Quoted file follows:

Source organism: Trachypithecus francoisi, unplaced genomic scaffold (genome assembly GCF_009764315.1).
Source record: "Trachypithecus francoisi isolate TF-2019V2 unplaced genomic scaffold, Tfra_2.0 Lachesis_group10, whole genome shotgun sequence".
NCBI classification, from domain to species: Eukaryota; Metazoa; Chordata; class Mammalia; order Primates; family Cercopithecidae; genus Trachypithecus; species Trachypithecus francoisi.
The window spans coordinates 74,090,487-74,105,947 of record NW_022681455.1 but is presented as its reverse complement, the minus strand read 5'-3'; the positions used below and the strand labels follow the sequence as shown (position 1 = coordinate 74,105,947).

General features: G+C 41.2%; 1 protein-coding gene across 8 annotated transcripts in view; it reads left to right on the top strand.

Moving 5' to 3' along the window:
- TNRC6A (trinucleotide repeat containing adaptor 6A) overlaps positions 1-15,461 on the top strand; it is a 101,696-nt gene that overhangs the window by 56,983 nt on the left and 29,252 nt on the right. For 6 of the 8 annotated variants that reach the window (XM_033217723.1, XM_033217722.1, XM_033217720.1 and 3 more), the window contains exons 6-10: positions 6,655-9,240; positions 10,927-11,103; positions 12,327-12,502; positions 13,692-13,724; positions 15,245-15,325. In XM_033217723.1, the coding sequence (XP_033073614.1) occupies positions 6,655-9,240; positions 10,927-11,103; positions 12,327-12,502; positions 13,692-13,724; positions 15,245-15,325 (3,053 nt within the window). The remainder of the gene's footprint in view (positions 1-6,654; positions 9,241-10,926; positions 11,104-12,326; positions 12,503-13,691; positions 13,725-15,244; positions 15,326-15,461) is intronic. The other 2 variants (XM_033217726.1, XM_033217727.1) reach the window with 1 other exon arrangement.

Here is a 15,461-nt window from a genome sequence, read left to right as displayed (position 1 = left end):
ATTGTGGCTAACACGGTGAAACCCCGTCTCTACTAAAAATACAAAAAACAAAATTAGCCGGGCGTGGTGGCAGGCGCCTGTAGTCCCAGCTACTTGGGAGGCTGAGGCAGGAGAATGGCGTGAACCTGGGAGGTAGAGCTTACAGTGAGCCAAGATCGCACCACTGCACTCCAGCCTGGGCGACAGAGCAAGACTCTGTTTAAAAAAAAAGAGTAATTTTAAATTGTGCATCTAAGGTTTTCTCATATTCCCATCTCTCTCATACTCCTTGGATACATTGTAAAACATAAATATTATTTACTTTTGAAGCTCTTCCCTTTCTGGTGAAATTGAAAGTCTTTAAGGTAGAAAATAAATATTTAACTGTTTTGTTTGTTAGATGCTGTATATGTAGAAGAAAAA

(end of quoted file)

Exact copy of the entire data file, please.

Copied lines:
Source organism: Trachypithecus francoisi, unplaced genomic scaffold (genome assembly GCF_009764315.1).
Source record: "Trachypithecus francoisi isolate TF-2019V2 unplaced genomic scaffold, Tfra_2.0 Lachesis_group10, whole genome shotgun sequence".
NCBI classification, from domain to species: Eukaryota; Metazoa; Chordata; class Mammalia; order Primates; family Cercopithecidae; genus Trachypithecus; species Trachypithecus francoisi.
The window spans coordinates 74,090,487-74,105,947 of record NW_022681455.1 but is presented as its reverse complement, the minus strand read 5'-3'; the positions used below and the strand labels follow the sequence as shown (position 1 = coordinate 74,105,947).

General features: G+C 41.2%; 1 protein-coding gene across 8 annotated transcripts in view; it reads left to right on the top strand.

Moving 5' to 3' along the window:
- TNRC6A (trinucleotide repeat containing adaptor 6A) overlaps positions 1-15,461 on the top strand; it is a 101,696-nt gene that overhangs the window by 56,983 nt on the left and 29,252 nt on the right. For 6 of the 8 annotated variants that reach the window (XM_033217723.1, XM_033217722.1, XM_033217720.1 and 3 more), the window contains exons 6-10: positions 6,655-9,240; positions 10,927-11,103; positions 12,327-12,502; positions 13,692-13,724; positions 15,245-15,325. In XM_033217723.1, the coding sequence (XP_033073614.1) occupies positions 6,655-9,240; positions 10,927-11,103; positions 12,327-12,502; positions 13,692-13,724; positions 15,245-15,325 (3,053 nt within the window). The remainder of the gene's footprint in view (positions 1-6,654; positions 9,241-10,926; positions 11,104-12,326; positions 12,503-13,691; positions 13,725-15,244; positions 15,326-15,461) is intronic. The other 2 variants (XM_033217726.1, XM_033217727.1) reach the window with 1 other exon arrangement.

Here is a 15,461-nt window from a genome sequence, read left to right as displayed (position 1 = left end):
ATTGTGGCTAACACGGTGAAACCCCGTCTCTACTAAAAATACAAAAAACAAAATTAGCCGGGCGTGGTGGCAGGCGCCTGTAGTCCCAGCTACTTGGGAGGCTGAGGCAGGAGAATGGCGTGAACCTGGGAGGTAGAGCTTACAGTGAGCCAAGATCGCACCACTGCACTCCAGCCTGGGCGACAGAGCAAGACTCTGTTTAAAAAAAAAGAGTAATTTTAAATTGTGCATCTAAGGTTTTCTCATATTCCCATCTCTCTCATACTCCTTGGATACATTGTAAAACATAAATATTATTTACTTTTGAAGCTCTTCCCTTTCTGGTGAAATTGAAAGTCTTTAAGGTAGAAAATAAATATTTAACTGTTTTGTTTGTTAGATGCTGTATATGTAGAAGAAAAA